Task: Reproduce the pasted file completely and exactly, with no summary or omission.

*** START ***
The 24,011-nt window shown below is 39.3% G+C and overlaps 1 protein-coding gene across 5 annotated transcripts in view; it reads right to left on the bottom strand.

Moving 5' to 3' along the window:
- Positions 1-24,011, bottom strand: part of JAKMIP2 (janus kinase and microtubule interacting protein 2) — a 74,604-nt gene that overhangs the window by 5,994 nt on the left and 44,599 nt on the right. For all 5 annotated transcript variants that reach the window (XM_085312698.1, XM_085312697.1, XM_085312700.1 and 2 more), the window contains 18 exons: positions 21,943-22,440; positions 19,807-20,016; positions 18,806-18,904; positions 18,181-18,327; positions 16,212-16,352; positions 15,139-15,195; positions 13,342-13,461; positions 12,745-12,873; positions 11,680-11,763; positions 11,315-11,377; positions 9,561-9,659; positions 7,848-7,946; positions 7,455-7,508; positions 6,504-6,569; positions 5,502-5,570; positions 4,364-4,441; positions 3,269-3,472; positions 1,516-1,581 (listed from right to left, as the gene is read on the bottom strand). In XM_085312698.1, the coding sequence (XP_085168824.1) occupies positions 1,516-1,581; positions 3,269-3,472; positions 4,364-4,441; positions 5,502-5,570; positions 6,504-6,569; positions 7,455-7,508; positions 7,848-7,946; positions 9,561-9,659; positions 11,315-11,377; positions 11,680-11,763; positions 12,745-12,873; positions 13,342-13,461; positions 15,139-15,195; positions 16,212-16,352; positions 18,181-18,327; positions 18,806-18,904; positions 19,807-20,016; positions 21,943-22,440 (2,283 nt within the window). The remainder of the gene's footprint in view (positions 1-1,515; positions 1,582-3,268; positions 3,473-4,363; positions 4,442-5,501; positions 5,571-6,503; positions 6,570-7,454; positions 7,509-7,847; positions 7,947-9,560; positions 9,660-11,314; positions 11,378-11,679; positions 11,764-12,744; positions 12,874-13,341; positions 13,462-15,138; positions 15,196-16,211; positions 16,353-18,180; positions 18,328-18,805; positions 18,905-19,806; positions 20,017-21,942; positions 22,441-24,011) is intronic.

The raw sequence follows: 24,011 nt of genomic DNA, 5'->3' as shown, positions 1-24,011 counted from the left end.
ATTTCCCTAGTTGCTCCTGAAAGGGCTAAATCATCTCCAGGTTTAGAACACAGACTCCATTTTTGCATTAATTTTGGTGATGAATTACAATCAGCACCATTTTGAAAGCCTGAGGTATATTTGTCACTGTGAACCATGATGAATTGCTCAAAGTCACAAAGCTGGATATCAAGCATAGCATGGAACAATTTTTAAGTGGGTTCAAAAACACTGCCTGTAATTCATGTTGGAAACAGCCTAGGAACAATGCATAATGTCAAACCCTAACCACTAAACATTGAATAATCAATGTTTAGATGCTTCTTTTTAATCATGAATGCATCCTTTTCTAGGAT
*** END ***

The 24,011-nt window shown below is 39.3% G+C and overlaps 1 protein-coding gene across 5 annotated transcripts in view; it reads right to left on the bottom strand.

Moving 5' to 3' along the window:
- Positions 1-24,011, bottom strand: part of JAKMIP2 (janus kinase and microtubule interacting protein 2) — a 74,604-nt gene that overhangs the window by 5,994 nt on the left and 44,599 nt on the right. For all 5 annotated transcript variants that reach the window (XM_085312698.1, XM_085312697.1, XM_085312700.1 and 2 more), the window contains 18 exons: positions 21,943-22,440; positions 19,807-20,016; positions 18,806-18,904; positions 18,181-18,327; positions 16,212-16,352; positions 15,139-15,195; positions 13,342-13,461; positions 12,745-12,873; positions 11,680-11,763; positions 11,315-11,377; positions 9,561-9,659; positions 7,848-7,946; positions 7,455-7,508; positions 6,504-6,569; positions 5,502-5,570; positions 4,364-4,441; positions 3,269-3,472; positions 1,516-1,581 (listed from right to left, as the gene is read on the bottom strand). In XM_085312698.1, the coding sequence (XP_085168824.1) occupies positions 1,516-1,581; positions 3,269-3,472; positions 4,364-4,441; positions 5,502-5,570; positions 6,504-6,569; positions 7,455-7,508; positions 7,848-7,946; positions 9,561-9,659; positions 11,315-11,377; positions 11,680-11,763; positions 12,745-12,873; positions 13,342-13,461; positions 15,139-15,195; positions 16,212-16,352; positions 18,181-18,327; positions 18,806-18,904; positions 19,807-20,016; positions 21,943-22,440 (2,283 nt within the window). The remainder of the gene's footprint in view (positions 1-1,515; positions 1,582-3,268; positions 3,473-4,363; positions 4,442-5,501; positions 5,571-6,503; positions 6,570-7,454; positions 7,509-7,847; positions 7,947-9,560; positions 9,660-11,314; positions 11,378-11,679; positions 11,764-12,744; positions 12,874-13,341; positions 13,462-15,138; positions 15,196-16,211; positions 16,353-18,180; positions 18,328-18,805; positions 18,905-19,806; positions 20,017-21,942; positions 22,441-24,011) is intronic.

The raw sequence follows: 24,011 nt of genomic DNA, 5'->3' as shown, positions 1-24,011 counted from the left end.
ATTTCCCTAGTTGCTCCTGAAAGGGCTAAATCATCTCCAGGTTTAGAACACAGACTCCATTTTTGCATTAATTTTGGTGATGAATTACAATCAGCACCATTTTGAAAGCCTGAGGTATATTTGTCACTGTGAACCATGATGAATTGCTCAAAGTCACAAAGCTGGATATCAAGCATAGCATGGAACAATTTTTAAGTGGGTTCAAAAACACTGCCTGTAATTCATGTTGGAAACAGCCTAGGAACAATGCATAATGTCAAACCCTAACCACTAAACATTGAATAATCAATGTTTAGATGCTTCTTTTTAATCATGAATGCATCCTTTTCTAGGAT